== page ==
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Hong Kong: a melting pot of languages and culture

When Britain seized power of one fifth of the world’s land in the 18th century, they also anglicised and heavily influenced their cultures. As well as shaping the politics, law, education and languages of the Empire, they also destroyed fundamental parts of their national identities. Many people consider their influence in India, Canada, Australia, New Zealand and Hong Kong a form of mass cultural genocide.

Although it can be said that Britain’s impact on these cultures and countries was negative, I can see that there were some benefits as well. They successfully established world class education systems based on the comprehensive and compulsory education in Britain; created democracies and governments; encouraged a strong economy through international trade; and controversially I believe that they had an unequivocal impact on the languages and to an extent the culture of the Empire. In particular, in Hong Kong.

Having lived in Hong Kong for three years, I remember the vast extremes of Western Hong Kong and Asian Hong Kong. One minute you could fool yourself and believe you were in Britain (if you ignored the raging humidity of course) and the next you’d be engulfed by Asia. But perhaps the British occupation’s most lasting impact on Hong Kong is on the national language.

Until 1974 the official language of Hong Kong was English. But after substantial protests demanding that the Chinese language was given an equal position in law, the official language changed. However the impact of English remained and nowadays the “official” languages of Hong Kong are English and Mandarin.

On one hand you could argue that English had a detrimental influence on Cantonese in Hong Kong. But the way I see it is that the British influence on the culture and languages of Hong Kong has simply made it more diverse and worldly.

Three languages are now widely spoken by the people of Hong Kong: Cantonese mostly, but also English and Mandarin. The influence of China and Britain on a small region such as Hong Kong has created a “trilingual and biliterate” population. This degree of multilingualism is rarely seen throughout the rest of the world. The people of Hong Kong have started to commonly “code-switch” between the three languages, therefore almost creating a new language which is an amalgamation of the three. This cross-influence of cultures and languages gives Hong Kong a distinctive identity from the rest of China, and they are proud of their unique identity as “Hong Kong Chinese”.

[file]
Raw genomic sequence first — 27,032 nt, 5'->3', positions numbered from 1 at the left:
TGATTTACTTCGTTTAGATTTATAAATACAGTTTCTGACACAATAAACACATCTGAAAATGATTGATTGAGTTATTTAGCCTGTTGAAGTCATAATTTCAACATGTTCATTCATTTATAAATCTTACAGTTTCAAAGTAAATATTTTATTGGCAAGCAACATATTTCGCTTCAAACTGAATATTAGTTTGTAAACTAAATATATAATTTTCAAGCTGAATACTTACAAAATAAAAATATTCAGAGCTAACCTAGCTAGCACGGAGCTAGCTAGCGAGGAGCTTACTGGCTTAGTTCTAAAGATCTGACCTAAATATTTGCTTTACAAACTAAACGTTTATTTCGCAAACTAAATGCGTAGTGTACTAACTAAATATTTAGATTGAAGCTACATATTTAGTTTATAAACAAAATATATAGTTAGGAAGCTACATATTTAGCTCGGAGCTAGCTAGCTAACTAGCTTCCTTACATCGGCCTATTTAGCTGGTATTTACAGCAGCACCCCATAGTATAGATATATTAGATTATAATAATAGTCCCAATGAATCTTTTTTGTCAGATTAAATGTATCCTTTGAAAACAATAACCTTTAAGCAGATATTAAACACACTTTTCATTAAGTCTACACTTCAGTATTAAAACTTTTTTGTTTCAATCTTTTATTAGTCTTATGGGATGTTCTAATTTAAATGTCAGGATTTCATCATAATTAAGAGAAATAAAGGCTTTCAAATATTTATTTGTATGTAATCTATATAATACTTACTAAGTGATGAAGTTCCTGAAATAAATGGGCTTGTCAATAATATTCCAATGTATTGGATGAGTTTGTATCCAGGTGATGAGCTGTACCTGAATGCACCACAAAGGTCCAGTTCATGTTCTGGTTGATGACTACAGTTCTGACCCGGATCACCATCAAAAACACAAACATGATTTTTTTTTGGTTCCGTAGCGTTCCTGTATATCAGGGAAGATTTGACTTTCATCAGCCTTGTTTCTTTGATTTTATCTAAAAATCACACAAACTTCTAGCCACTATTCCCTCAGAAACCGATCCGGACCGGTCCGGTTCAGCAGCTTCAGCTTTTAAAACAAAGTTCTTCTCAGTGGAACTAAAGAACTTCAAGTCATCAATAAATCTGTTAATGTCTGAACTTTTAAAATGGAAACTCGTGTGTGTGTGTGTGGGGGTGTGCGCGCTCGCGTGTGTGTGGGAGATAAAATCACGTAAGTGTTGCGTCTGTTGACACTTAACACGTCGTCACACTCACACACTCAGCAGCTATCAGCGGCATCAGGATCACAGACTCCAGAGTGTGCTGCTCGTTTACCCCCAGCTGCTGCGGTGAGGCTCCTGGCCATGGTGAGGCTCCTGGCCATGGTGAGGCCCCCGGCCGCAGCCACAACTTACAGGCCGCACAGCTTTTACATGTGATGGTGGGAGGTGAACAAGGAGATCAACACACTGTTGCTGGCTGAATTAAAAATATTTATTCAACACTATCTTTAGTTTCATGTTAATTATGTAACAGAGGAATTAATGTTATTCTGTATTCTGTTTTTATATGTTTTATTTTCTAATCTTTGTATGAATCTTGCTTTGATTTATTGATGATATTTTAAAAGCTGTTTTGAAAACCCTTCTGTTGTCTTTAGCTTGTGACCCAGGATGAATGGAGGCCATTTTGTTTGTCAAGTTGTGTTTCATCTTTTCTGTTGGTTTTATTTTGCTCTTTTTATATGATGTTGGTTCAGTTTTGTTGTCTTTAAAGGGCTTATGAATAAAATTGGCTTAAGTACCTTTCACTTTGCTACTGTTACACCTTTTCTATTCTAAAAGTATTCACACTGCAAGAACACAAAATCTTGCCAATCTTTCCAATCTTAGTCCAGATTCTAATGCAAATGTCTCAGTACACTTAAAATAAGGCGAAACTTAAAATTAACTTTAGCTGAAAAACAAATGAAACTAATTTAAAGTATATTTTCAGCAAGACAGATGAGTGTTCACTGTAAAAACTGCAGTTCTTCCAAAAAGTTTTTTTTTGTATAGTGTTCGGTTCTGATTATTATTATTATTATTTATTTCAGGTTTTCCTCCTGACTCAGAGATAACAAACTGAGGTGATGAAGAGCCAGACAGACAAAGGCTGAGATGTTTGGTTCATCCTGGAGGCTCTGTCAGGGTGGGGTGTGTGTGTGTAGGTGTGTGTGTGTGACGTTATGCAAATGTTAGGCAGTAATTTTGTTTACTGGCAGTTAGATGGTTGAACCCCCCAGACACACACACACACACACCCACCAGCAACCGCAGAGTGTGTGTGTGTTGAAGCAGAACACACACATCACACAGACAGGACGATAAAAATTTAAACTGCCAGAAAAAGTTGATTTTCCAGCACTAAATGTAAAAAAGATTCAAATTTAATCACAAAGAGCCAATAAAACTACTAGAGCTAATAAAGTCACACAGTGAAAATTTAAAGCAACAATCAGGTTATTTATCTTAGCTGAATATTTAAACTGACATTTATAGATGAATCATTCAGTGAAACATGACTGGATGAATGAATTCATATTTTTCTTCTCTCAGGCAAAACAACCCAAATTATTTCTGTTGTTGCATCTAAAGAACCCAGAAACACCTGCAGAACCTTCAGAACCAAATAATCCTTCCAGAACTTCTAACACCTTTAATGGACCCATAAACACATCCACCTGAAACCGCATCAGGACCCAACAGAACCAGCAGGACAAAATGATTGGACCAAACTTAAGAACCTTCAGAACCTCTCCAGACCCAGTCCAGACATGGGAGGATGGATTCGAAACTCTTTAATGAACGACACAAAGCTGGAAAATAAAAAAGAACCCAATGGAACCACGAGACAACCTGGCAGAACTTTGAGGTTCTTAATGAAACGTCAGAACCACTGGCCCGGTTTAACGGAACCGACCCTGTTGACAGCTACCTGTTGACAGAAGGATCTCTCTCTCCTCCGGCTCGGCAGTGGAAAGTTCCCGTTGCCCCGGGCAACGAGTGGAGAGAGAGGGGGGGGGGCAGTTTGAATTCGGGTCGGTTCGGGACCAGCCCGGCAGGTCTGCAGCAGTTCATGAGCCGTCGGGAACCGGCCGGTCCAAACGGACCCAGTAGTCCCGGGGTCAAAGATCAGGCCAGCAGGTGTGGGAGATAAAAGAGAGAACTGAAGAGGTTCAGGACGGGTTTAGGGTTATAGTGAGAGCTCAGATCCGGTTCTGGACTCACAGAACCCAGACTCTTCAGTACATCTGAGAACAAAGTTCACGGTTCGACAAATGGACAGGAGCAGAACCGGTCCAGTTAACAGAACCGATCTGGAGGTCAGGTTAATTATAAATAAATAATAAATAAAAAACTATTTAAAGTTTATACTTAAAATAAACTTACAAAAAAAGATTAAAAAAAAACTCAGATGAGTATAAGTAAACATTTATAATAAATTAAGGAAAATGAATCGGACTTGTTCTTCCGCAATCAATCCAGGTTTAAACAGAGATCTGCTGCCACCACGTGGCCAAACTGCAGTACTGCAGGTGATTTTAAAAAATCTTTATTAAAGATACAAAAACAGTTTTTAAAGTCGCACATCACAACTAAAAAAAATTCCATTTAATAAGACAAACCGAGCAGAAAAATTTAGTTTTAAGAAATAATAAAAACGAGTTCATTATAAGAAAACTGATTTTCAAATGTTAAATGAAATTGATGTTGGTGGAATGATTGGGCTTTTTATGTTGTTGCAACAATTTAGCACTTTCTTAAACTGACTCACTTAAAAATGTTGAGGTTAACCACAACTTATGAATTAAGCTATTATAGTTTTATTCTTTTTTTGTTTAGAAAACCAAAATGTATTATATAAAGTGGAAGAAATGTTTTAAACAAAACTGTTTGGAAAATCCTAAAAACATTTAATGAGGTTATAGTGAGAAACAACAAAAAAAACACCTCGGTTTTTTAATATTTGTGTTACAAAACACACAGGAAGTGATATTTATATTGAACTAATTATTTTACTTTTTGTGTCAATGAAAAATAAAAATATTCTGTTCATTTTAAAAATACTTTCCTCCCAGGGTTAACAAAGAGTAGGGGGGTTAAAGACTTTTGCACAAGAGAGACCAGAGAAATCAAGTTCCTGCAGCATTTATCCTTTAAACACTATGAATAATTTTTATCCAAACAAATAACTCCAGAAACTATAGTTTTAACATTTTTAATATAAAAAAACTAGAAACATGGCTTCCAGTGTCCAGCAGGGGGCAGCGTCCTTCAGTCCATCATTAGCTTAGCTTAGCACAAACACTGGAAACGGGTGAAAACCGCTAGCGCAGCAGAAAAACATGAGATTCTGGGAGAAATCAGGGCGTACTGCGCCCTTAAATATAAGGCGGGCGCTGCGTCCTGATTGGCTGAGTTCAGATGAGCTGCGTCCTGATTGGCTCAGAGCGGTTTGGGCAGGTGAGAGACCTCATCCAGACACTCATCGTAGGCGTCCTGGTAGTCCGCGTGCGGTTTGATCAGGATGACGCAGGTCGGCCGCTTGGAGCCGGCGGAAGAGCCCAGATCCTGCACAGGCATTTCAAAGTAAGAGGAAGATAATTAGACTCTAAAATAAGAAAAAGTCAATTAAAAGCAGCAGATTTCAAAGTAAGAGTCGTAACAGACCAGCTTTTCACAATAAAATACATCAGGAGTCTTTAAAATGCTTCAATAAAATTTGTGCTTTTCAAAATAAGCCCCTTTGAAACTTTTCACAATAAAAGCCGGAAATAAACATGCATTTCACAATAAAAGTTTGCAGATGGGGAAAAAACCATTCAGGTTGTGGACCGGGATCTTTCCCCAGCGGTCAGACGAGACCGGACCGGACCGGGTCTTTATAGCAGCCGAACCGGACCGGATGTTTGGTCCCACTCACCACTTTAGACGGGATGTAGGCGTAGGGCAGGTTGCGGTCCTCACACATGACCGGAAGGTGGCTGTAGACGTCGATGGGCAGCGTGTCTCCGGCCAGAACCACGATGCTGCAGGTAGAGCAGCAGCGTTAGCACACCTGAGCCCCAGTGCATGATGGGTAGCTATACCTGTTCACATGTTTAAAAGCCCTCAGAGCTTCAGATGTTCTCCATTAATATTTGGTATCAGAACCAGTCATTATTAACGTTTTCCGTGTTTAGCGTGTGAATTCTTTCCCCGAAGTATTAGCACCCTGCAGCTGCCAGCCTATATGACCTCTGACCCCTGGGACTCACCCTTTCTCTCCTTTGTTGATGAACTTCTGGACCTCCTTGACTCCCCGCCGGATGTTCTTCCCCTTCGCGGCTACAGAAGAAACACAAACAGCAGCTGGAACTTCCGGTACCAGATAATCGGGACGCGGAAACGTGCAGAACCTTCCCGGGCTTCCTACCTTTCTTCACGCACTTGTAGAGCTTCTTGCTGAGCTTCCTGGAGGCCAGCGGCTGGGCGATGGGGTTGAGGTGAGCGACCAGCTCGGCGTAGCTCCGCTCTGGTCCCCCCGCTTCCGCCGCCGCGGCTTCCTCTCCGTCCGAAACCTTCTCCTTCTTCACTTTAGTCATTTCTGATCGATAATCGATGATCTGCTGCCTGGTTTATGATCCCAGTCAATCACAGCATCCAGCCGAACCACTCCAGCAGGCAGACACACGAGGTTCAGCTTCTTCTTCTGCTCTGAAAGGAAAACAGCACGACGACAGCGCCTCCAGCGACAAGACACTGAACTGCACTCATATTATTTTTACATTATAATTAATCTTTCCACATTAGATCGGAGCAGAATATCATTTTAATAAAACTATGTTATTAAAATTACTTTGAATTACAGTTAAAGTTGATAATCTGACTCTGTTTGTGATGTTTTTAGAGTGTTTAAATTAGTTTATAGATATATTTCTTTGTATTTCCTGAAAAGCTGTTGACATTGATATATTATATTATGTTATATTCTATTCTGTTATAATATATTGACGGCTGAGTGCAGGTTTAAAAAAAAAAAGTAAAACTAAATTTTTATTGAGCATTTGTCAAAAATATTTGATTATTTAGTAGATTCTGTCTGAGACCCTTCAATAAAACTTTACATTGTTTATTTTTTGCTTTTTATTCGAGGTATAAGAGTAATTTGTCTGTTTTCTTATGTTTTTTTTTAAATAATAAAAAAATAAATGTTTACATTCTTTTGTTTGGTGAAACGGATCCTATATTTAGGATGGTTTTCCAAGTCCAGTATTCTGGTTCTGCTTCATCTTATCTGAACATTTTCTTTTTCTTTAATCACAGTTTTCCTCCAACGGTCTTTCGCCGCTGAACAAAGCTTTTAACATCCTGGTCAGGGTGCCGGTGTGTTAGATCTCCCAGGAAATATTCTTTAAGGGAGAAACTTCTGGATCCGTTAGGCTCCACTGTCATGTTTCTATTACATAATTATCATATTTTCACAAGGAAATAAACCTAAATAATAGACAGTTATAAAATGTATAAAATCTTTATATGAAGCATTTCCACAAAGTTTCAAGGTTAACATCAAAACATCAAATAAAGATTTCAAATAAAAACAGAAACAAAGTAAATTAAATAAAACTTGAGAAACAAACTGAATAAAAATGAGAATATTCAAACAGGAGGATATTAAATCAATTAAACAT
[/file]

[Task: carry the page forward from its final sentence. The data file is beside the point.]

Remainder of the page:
To argue that the impact of Britain on Hong Kong was undeniably adverse and nothing more is clearly invalid. You may believe that the British destroyed the culture and identity of Hong Kong, but to me they expanded the culture, they diversified the language and created a strong “Hong Kong-er” identity.  The British colonisation of Hong Kong has created a functioning trilingual population and I for one – an aspiring linguist – envy them that.

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Paula Campbell

Our guest blog writer, Paula Campbell, recently completed an internship with Lingo24. She shares her views and personal experience of the English influence on the languages and culture of Hong Kong.

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